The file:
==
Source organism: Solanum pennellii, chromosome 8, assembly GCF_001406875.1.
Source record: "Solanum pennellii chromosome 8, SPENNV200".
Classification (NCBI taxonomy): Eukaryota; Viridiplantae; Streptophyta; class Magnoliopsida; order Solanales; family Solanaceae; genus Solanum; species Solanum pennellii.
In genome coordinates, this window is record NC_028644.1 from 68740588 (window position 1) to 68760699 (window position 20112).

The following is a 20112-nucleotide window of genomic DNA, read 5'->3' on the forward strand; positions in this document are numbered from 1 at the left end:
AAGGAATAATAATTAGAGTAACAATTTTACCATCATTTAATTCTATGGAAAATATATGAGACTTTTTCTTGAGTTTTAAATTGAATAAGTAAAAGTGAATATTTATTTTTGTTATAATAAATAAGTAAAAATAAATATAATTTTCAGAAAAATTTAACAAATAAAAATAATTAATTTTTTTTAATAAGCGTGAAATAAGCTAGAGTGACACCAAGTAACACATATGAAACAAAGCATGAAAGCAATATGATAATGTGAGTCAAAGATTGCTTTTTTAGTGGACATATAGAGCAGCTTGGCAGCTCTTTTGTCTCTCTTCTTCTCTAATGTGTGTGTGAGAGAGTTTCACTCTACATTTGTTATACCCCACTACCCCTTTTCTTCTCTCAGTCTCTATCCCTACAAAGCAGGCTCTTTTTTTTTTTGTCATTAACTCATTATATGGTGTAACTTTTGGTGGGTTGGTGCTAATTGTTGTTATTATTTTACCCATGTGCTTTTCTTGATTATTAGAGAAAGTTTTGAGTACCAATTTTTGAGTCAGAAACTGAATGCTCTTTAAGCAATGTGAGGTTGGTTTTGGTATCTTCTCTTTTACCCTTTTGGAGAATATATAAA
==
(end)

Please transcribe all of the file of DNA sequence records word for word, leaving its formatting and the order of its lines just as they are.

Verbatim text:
Source organism: Solanum pennellii, chromosome 8, assembly GCF_001406875.1.
Source record: "Solanum pennellii chromosome 8, SPENNV200".
Classification (NCBI taxonomy): Eukaryota; Viridiplantae; Streptophyta; class Magnoliopsida; order Solanales; family Solanaceae; genus Solanum; species Solanum pennellii.
In genome coordinates, this window is record NC_028644.1 from 68740588 (window position 1) to 68760699 (window position 20112).

The following is a 20112-nucleotide window of genomic DNA, read 5'->3' on the forward strand; positions in this document are numbered from 1 at the left end:
AAGGAATAATAATTAGAGTAACAATTTTACCATCATTTAATTCTATGGAAAATATATGAGACTTTTTCTTGAGTTTTAAATTGAATAAGTAAAAGTGAATATTTATTTTTGTTATAATAAATAAGTAAAAATAAATATAATTTTCAGAAAAATTTAACAAATAAAAATAATTAATTTTTTTTAATAAGCGTGAAATAAGCTAGAGTGACACCAAGTAACACATATGAAACAAAGCATGAAAGCAATATGATAATGTGAGTCAAAGATTGCTTTTTTAGTGGACATATAGAGCAGCTTGGCAGCTCTTTTGTCTCTCTTCTTCTCTAATGTGTGTGTGAGAGAGTTTCACTCTACATTTGTTATACCCCACTACCCCTTTTCTTCTCTCAGTCTCTATCCCTACAAAGCAGGCTCTTTTTTTTTTTGTCATTAACTCATTATATGGTGTAACTTTTGGTGGGTTGGTGCTAATTGTTGTTATTATTTTACCCATGTGCTTTTCTTGATTATTAGAGAAAGTTTTGAGTACCAATTTTTGAGTCAGAAACTGAATGCTCTTTAAGCAATGTGAGGTTGGTTTTGGTATCTTCTCTTTTACCCTTTTGGAGAATATATAAA